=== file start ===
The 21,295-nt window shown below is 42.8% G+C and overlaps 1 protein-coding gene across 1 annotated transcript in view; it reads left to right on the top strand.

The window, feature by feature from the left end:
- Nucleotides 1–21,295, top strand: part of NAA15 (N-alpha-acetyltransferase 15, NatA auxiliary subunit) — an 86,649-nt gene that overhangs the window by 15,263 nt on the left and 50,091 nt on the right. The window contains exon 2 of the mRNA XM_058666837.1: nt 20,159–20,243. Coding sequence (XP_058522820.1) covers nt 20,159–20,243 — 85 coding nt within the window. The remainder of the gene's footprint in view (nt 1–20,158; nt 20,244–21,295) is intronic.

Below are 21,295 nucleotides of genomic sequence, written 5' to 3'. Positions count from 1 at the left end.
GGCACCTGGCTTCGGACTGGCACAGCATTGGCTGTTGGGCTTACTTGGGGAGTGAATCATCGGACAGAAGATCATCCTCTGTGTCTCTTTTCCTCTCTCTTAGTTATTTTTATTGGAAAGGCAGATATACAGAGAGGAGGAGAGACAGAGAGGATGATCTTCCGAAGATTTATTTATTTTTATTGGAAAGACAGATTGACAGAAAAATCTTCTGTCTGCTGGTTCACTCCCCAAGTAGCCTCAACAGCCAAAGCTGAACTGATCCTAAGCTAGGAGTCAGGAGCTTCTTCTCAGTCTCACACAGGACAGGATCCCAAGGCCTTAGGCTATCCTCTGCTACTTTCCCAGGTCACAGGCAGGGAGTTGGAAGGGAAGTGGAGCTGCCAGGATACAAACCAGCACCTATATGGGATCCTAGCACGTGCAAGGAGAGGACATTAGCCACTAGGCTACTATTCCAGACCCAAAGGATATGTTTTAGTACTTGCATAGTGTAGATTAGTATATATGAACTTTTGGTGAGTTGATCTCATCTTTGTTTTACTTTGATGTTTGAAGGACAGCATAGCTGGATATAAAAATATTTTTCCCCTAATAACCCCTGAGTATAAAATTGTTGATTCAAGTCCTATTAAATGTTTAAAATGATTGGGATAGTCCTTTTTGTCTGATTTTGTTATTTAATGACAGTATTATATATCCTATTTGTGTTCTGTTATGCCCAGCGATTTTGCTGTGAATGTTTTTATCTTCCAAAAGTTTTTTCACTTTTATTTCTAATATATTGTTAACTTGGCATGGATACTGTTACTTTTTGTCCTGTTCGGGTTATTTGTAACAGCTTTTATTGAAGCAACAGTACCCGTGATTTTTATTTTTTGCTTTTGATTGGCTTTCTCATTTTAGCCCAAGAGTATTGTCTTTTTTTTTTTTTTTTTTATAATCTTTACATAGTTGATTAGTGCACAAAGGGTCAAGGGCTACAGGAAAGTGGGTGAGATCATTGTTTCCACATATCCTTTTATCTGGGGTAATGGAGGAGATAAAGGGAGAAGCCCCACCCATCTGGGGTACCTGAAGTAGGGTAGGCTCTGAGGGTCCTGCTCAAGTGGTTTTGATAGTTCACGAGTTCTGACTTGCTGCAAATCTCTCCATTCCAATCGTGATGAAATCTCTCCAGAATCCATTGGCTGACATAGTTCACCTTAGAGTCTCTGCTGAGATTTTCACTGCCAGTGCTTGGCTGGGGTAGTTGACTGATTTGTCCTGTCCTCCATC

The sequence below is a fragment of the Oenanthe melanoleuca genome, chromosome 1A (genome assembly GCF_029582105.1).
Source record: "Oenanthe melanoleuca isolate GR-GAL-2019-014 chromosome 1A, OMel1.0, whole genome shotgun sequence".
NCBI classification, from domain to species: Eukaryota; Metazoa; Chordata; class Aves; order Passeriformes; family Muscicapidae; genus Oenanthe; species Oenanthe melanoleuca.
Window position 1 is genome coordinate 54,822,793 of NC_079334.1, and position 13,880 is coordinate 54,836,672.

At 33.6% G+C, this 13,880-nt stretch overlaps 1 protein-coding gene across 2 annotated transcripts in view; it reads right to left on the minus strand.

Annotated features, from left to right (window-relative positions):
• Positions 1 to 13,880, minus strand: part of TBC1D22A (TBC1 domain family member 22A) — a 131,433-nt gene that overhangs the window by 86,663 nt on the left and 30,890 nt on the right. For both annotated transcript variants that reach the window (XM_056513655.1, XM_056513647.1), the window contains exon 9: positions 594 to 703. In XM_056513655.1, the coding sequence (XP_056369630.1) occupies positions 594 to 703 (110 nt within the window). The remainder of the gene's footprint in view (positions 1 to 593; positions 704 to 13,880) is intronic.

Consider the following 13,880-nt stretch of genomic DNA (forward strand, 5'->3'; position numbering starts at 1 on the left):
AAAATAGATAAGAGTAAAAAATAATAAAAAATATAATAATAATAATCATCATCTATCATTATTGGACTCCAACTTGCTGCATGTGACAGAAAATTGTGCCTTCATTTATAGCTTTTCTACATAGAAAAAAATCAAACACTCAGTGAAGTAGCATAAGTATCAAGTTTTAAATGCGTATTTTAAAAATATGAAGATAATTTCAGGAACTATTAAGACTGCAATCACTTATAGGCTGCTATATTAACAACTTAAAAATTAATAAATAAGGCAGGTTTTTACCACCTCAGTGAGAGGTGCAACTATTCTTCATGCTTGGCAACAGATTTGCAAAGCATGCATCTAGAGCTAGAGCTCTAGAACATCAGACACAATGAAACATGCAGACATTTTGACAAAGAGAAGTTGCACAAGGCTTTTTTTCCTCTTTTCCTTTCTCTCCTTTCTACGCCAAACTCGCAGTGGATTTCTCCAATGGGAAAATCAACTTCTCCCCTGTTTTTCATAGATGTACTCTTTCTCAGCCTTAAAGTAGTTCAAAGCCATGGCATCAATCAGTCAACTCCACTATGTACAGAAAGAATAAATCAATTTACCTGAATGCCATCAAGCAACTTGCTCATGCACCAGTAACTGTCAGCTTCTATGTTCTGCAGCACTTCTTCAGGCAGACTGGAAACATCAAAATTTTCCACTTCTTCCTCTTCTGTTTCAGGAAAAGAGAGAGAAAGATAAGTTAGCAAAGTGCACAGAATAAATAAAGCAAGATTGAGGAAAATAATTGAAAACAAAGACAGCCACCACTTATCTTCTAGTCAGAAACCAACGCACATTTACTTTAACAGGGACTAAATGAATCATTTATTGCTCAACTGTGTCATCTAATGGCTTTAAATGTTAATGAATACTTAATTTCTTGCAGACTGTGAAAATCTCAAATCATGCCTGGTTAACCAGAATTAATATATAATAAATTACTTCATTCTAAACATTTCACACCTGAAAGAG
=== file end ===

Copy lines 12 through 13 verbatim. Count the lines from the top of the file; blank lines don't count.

• Positions 1 to 13,880, minus strand: part of TBC1D22A (TBC1 domain family member 22A) — a 131,433-nt gene that overhangs the window by 86,663 nt on the left and 30,890 nt on the right. For both annotated transcript variants that reach the window (XM_056513655.1, XM_056513647.1), the window contains exon 9: positions 594 to 703. In XM_056513655.1, the coding sequence (XP_056369630.1) occupies positions 594 to 703 (110 nt within the window). The remainder of the gene's footprint in view (positions 1 to 593; positions 704 to 13,880) is intronic.

Consider the following 13,880-nt stretch of genomic DNA (forward strand, 5'->3'; position numbering starts at 1 on the left):